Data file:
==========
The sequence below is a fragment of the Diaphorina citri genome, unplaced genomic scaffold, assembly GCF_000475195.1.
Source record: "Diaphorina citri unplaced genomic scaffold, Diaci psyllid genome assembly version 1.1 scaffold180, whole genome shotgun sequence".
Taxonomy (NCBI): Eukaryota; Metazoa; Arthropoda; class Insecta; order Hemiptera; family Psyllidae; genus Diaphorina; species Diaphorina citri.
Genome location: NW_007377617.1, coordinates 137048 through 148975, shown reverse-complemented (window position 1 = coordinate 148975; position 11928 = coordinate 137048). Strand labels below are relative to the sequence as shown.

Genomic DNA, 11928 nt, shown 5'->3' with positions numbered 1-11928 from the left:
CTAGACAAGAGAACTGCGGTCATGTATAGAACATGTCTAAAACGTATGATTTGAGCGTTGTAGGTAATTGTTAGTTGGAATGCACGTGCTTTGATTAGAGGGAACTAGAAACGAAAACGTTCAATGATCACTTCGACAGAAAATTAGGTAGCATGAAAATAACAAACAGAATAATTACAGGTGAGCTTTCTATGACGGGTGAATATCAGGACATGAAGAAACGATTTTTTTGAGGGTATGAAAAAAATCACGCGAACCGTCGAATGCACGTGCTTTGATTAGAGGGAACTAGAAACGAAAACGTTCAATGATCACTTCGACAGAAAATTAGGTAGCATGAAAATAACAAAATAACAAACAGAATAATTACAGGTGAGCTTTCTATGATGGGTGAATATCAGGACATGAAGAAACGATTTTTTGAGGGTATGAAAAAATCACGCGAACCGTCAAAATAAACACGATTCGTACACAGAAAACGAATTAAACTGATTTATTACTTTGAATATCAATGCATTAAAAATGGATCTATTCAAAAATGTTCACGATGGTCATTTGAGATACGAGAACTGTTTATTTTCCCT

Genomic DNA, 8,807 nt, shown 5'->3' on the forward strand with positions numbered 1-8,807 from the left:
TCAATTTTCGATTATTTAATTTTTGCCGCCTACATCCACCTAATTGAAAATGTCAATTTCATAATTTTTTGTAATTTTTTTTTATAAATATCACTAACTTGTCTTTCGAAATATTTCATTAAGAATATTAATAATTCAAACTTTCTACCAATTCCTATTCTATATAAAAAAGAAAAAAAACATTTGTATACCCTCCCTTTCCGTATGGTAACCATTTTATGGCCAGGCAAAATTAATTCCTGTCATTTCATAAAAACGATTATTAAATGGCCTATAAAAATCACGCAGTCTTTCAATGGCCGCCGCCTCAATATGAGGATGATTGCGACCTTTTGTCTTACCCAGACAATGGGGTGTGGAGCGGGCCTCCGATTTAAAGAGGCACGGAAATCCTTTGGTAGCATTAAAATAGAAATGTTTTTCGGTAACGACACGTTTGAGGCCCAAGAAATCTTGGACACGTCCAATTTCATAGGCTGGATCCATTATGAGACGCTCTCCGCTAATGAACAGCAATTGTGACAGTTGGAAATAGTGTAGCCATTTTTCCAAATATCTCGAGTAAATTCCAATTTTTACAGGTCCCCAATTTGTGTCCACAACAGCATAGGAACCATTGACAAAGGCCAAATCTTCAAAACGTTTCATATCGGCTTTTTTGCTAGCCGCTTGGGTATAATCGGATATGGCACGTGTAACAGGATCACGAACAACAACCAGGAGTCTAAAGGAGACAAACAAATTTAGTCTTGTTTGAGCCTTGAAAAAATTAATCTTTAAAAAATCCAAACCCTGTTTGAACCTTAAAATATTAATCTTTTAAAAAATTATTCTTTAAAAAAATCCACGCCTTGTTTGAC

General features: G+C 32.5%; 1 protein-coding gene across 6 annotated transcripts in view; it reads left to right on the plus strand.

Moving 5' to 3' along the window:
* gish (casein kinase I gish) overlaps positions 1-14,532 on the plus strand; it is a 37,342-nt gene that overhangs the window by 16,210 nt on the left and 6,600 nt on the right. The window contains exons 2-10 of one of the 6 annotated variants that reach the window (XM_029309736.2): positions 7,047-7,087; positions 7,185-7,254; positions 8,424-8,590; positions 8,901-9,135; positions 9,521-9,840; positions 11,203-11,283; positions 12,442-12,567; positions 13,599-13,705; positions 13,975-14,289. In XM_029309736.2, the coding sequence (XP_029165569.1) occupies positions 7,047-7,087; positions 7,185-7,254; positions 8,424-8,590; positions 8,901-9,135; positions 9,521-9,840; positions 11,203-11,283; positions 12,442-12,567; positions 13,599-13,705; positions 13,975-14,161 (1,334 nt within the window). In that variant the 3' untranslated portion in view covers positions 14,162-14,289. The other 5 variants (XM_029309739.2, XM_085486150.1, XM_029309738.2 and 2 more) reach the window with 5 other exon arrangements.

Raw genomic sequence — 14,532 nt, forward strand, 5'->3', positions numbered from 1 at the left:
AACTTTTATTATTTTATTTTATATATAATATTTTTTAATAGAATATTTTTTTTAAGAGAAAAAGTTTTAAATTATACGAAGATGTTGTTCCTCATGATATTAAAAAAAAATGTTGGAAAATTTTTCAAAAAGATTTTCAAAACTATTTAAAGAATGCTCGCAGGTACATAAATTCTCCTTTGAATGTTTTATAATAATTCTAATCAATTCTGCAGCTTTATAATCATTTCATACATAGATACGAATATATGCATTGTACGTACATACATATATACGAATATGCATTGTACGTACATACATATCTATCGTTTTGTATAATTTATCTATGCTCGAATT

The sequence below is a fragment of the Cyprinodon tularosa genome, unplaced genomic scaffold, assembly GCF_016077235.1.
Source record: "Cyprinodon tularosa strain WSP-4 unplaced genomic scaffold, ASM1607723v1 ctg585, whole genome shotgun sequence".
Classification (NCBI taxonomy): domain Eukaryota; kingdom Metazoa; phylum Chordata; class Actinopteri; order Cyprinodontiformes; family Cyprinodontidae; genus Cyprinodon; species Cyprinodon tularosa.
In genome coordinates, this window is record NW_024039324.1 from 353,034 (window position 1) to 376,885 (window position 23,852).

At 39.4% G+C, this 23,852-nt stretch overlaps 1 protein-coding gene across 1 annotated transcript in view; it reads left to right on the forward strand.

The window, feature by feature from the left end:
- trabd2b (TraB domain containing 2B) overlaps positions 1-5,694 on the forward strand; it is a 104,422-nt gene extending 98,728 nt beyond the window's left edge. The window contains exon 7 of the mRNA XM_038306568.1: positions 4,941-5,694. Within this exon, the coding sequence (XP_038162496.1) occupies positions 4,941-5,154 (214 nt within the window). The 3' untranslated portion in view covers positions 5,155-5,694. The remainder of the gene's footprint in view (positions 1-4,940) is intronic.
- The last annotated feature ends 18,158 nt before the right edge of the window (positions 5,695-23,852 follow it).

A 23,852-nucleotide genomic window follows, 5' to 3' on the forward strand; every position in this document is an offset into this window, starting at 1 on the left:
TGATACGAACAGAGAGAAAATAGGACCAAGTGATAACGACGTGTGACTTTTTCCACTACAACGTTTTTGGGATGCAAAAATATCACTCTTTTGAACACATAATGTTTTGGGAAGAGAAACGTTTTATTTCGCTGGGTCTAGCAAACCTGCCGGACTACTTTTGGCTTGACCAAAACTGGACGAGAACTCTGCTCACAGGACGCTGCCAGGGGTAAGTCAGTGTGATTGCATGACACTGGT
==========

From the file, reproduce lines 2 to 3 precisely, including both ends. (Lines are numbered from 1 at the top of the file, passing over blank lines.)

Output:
Source record: "Diaphorina citri unplaced genomic scaffold, Diaci psyllid genome assembly version 1.1 scaffold180, whole genome shotgun sequence".
Taxonomy (NCBI): Eukaryota; Metazoa; Arthropoda; class Insecta; order Hemiptera; family Psyllidae; genus Diaphorina; species Diaphorina citri.